People can have the feeling that from the moment when you start using the SAS over a container or a blob, people will not be able to access the content in the classic way. SAS don’t change the public access level, because of this, if your blob is public, than people will be able to access it using SAS token or with a normal URL.
To be able to control the access to a container or to a blob using only SAS you will need to set the access level of the content to private. This can be made from different locations (Windows Azure Portal, different storage clients or from code). Having a container of blob with the access level set to private means that people with account credentials will be able to acc…

SQL Azure Export Process - Error SQL71562: Procedure: [dbo].[store_procedure_name] has an unresolved reference to object [database_name].[dbo].[table_name]

Using a database involve a backup mechanism. If we are using SQL Azure and the new Windows Azure portal we will be able to make manual backup very easily.
In the case our database is deployed long time ago, you can discover that an error will occur during the export process. This error appears usually only at store procedures and the error message is similar to this:
Error SQL71562: Procedure: [dbo].[store_procedure_name] has an unresolved reference to object [database_name].[dbo].[table_name] This is happening because your store procedure contains in the table path or in the store procedure path the name of the database also. The solution for this problem is quite simple but will require changing of all your database scripts that contain the database name in the path.
Each line of script that refers to a specific database named need to be changed in a way that will not contain the database name. After you make this change you will need to update all your scripts.

CRON job in Windows Azure - Scheduler

Yesterday I realized that I have to run a task on Windows Azure every 30 minutes. The job is pretty simple; it has to retrieve new data from an endpoint. This is a perfect task for a CRON-base job.
The only problem with the current version of Windows Azure is that it doesn't have support for CRON jobs. People might say that we can have a timer and every 30 minutes we could run the given task. This is a good solution and it will work perfectly, but I wanted something different.
I didn’t want to create my own CRON-base job. I wanted something build-in in the system. I started to look around and I found an add-on for this. So, Windows Azure offers a Store for any company that want to offer different add-ons for Windows Azure. These add-ons can be very easily installed. If they are not free, the payment method is quite simple. Each month the Azure subscription will contain the cost of these add-ons. From my perspective this is a pretty simple and clean mechanism of payment.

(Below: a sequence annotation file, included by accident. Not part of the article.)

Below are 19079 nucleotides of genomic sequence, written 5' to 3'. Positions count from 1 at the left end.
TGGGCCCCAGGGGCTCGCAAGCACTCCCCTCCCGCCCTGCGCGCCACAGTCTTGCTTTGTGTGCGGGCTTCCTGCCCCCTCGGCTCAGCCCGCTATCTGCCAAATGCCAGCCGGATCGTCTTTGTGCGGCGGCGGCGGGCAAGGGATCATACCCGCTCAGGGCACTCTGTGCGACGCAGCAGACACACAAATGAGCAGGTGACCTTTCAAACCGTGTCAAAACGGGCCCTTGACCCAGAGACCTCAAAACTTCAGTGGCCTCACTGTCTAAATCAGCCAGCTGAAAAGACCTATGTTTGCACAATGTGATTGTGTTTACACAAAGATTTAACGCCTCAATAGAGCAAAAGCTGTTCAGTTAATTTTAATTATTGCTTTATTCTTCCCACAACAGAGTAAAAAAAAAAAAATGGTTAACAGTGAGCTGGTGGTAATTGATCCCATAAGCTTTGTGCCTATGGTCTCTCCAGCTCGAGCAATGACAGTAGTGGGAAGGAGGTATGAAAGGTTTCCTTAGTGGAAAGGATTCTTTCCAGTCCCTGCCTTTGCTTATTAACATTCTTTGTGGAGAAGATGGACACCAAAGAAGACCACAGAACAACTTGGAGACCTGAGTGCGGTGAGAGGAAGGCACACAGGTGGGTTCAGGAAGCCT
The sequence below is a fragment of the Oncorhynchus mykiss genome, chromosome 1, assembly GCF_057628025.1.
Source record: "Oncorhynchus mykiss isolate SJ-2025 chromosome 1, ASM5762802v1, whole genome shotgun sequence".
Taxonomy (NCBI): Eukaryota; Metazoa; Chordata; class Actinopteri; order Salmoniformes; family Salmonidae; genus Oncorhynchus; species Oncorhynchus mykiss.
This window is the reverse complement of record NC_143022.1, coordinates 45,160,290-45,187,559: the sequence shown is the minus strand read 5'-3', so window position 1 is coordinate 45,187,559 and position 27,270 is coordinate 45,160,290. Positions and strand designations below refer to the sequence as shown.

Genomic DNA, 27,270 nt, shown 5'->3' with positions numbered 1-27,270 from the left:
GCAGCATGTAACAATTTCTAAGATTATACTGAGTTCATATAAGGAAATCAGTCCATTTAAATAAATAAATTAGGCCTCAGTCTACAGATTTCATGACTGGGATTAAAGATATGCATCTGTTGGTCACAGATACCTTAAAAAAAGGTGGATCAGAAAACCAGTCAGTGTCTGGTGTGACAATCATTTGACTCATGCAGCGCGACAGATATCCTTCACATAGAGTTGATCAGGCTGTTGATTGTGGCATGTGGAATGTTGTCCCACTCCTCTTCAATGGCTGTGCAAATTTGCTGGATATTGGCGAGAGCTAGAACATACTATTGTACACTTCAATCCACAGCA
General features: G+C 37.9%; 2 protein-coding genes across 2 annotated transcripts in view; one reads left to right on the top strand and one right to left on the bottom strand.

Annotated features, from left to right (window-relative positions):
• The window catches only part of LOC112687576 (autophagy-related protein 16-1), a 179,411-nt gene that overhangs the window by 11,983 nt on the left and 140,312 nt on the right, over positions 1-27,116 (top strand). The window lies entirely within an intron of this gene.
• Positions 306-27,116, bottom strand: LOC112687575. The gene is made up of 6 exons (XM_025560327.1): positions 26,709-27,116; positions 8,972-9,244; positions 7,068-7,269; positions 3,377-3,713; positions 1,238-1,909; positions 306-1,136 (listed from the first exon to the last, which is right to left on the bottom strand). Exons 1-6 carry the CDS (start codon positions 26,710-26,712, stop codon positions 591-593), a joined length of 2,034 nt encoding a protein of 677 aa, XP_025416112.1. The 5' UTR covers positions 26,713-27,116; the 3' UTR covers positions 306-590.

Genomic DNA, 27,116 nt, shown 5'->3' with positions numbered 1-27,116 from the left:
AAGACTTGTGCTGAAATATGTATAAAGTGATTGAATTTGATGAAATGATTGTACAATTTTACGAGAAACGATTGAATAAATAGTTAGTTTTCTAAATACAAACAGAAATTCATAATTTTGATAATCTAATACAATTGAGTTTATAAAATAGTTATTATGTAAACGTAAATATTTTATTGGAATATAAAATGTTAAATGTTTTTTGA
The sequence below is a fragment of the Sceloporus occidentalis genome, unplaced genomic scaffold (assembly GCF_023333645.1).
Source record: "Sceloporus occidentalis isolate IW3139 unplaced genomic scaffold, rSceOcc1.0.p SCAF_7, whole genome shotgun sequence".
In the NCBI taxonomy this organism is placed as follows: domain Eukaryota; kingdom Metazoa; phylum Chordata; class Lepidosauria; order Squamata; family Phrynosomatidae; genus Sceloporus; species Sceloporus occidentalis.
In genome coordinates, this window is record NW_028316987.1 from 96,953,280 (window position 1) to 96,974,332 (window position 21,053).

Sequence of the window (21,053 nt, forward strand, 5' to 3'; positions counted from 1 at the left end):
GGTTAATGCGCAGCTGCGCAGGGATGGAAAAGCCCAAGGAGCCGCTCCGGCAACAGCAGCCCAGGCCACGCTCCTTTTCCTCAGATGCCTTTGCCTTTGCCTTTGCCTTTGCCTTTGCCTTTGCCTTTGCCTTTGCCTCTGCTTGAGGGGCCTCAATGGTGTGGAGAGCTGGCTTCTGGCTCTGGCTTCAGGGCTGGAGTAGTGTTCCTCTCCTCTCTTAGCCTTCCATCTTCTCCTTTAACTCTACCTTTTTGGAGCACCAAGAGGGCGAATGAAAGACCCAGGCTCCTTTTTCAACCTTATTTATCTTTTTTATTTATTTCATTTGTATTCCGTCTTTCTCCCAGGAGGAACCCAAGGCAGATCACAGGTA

Under the …

Workflows over Windows Azure

Nowadays, almost all enterprise applications have at least a workflow defined. Not only complex application need to contain workflow. Even a simple ecommerce application can have a workflow defined to manage the orders or the product stocks for example.
Supporting a workflow in our application can be made in two ways. The first approach is to search on the market what kinds of solutions are available and choose the most suitable for our project. Using this approach will offer a workflow mechanism, but in the same time can generate other costs through licensing and/or developing custom functionality. 
 The second approach is to start developing the workflow mechanism from scratch. This solution can be pretty tricky because there are a lot of problems that need to be resolved. Failover mechanism, rules definition, guaranty that each message from the workflow will not be lost and many more needs to be define and implement by our own.
All the data that are flying through the…

Scalability points on Cloud

Cloud - another buzz word that we hear almost every day. For the moment the providers that offer this service are: Amazon, Microsoft (Windows Azure), Google, Rackspace.
When we think about cloud what comes to our mind? One, two or more instances that we keep on the cloud and when we need more resources we can grow very easy the number of instances.
At the moment a cloud provider like Microsoft gives use some scalability points. In this article we will find out how to create a scalable cloud application and how to use the services that Windows Azure provide us.
Content Delivery NetworkLet’s say that we have a web application that has a lot of static content. When we say static content we think about images, CSS, HTML that doesn’t change every second (at every request). Normally when we observe that the loading on our machines is quite high we will try to increase the instance number. This seems to be a good idea for our problem, but in terms of cost it might not be the best.
Even though…